San Francisco residents woke up to streets littered with illegal firework debris across The City on Wednesday, following a night of continual booming that extended until the early hours of the morning.
Though 911 calls from 7 p.m. to midnight Tuesday decreased from 873 to 694 compared to the Fourth of July in 2016, the number of non-emergency calls jumped from 522 to 1,114 in the same period.
“It was like a war zone in my neighborhood,” Di Stangl, a resident of the Excelsior District, wrote to the San Francisco Examiner in a message on Twitter. “These illegal fireworks affect all of us…babies are crying, dogs are terrified [and] running away from homes, car alarms going on.”
Francis Zamora, a spokesperson for the San Francisco Department of Emergency Management, said those who used the non-emergency number to report the use of fireworks helped keep 911 available for emergencies, but people reported having difficulty reaching a dispatcher.
“San Francisco’s public safety dispatchers must prioritize 911 calls over non-emergency calls,” Zamora wrote in an email to the Examiner. “Unfortunately, on nights like the Fourth of July call volume and answer times for the non-emergency dispatch line will increase.”
City residents claimed the noise throughout the holiday weekend was more frequent than in previous years, despite warnings from the San Francisco Police Department and Department of Emergency Management of the dangers of illegal fireworks.
Stangl said she heard fireworks in her neighborhood every night since Saturday, and on Wednesday they continued until 3 a.m.
“It is the first time we have contacted the police about this in the past 20 years because it was that bad and I can’t believe law enforcement personnel wasn’t aware what was going on,” Stangl wrote.
She called the non-emergency Police Department number several times to report the noise but was met with a busy line, like numerous others. Once she did get through, she reported hearing an automated message and then being transferred to a fax machine.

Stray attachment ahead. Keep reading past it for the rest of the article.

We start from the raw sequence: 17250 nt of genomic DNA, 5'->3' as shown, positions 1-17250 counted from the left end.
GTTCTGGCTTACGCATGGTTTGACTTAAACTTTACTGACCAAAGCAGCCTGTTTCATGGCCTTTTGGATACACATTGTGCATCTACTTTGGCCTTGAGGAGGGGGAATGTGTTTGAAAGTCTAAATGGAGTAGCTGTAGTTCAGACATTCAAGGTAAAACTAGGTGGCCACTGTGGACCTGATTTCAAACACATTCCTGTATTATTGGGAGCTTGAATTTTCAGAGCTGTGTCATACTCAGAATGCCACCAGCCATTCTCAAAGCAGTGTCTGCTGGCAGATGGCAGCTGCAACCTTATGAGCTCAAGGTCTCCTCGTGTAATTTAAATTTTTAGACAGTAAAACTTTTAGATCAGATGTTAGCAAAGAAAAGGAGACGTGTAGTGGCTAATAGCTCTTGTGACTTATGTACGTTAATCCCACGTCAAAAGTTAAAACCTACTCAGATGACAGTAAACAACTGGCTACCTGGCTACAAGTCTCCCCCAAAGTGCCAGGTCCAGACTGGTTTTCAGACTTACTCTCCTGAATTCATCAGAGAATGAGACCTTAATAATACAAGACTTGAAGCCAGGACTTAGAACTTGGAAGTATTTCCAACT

Meanwhile, police officers had to determine if numerous “shots fired” calls were spurred by fireworks or gunshots. They investigate such calls by looking for immediate signs in the area and asking around for witnesses, according to police spokesperson Officer Robert Rueca.
“We did have extra patrol officers taking care of all the festivities, from Embarcadero to Aquatic Park, and throughout The City,” Rueca said.
Police response time to calls specifically reporting illegal fireworks is determined by the urgency of the situation in relation to the other calls in the queue at that given time.
“Police officers will respond to those calls, but it will be determined by headquarters if it happens to be lower on the priority compared to the queue of other calls,” Rueca said.
There were 32 reports filed about fireworks on the 311 smartphone app on Tuesday through Wednesday morning, including trash and noise complaints across The City. The highest volume of reports were in the the Mission and Bayview districts, with noise complaints submitted as late as 5 a.m. Wednesday.
The San Francisco Public Works Department said litter from Tuesday’s celebrations would be cleaned up on its regular cleaning routes on Wednesday.
“We received one complaint through the supervisor’s office about firework trash in the Outer Sunset,” said Rachel Gordon, a spokesperson for Public Works.
For instance, debris was seen filling storm drains and piled around a trash can Wednesday morning at 43rd Avenue and Judah Street. The department planned to send someone to the location to clean up the litter, Gordon said.
“We hope in the future that people using illegal fireworks are more considerate of their neighbors and understand that the use of fireworks is illegal, disruptive, and dangerous,” Zamora wrote.